This is a transcribed excerpt of the “Bitcoin Magazine Podcast,” hosted by P and Q. In this episode, they are joined by James Lavish to talk about gross domestic product, the bond market and how currencies are measured.
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James Lavish: GDP (gross domestic product) is so important to see just how much debt your country has versus how much you’re producing, and that’s becoming a glaring and really serious problem in Europe. It’s become a tremendously serious problem in Europe and they know it. That’s why the European Central Bank just raised rates for the first time in 11 years.
They were negative that whole time. So now they’re at zero. They’re at a zero interest rate and they have this problem. What do you think is gonna happen? The union has to break up. The writing’s on the wall. It’s clear. You’re seeing both a flight of capital from Europe into the U.S. dollar because both the yield — the U.S. Treasurys give you much more yield than you get in European Treasurys and German Treasurys, even). There’s a flight to safety. You want your money in dollars. You don’t want your money in euros if you’re a major investor. So, for those investors, and those institutions that have the leeway to own a certain amount of foreign-denominated securities and debt, they’ll do as much as they can because it’s a flight to safety and a flight to yield.
You’re seeing the same thing happen in Japan. We’ve talked about that before, where Japan is doing the same thing, unabashedly. They’re buying their 10-year treasuries and keeping that yield at 25 basis points. They’re keeping that yield low in order to keep energizing the economy. The problem is, as you keep that yield artificially low, then you have investors looking at yields elsewhere, like the U.S. and saying, “Okay, well I can get a better yield there. And so why am I going to stay here, owning these treasuries, when the Bank of Japan will buy them up, keep their yields low and I could instead go get 3% in a 10-year Treasury in the U.S.?”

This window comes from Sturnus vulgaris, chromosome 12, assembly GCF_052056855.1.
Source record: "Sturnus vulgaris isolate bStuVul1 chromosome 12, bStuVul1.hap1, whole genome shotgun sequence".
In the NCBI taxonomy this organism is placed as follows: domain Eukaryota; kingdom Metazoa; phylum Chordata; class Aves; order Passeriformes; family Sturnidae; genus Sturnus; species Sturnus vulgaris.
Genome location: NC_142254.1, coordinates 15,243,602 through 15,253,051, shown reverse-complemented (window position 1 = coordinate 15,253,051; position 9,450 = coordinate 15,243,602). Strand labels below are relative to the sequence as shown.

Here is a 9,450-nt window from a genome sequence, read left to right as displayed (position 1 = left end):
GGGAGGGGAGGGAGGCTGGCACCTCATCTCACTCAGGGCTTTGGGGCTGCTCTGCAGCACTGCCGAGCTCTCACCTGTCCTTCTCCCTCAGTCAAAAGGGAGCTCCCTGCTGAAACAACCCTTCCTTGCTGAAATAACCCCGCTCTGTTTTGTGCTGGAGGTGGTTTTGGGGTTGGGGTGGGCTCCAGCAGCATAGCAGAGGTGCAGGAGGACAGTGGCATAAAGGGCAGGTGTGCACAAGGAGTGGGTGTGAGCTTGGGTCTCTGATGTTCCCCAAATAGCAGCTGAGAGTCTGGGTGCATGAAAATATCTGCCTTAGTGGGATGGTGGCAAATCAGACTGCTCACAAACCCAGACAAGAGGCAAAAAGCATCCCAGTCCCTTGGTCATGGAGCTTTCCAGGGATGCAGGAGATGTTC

Well, that forces you to sell yen-denominated bonds. Take your yen, sell those for dollars and buy the U.S. Treasurys. So it puts tremendous pressure on the yen.
You’ve seen the yen just spike, meaning it’s an inverse quote. So, when you see it go up from 120 or 115 up to 137, that’s the yield getting weaker. That’s the yen getting weaker; that’s the number of yen per dollar. One of the problems with currencies — I wrote something about this too — is that they’re quoted in all different ways. You’ve got inverse quotes in some of them, like GDP and yen.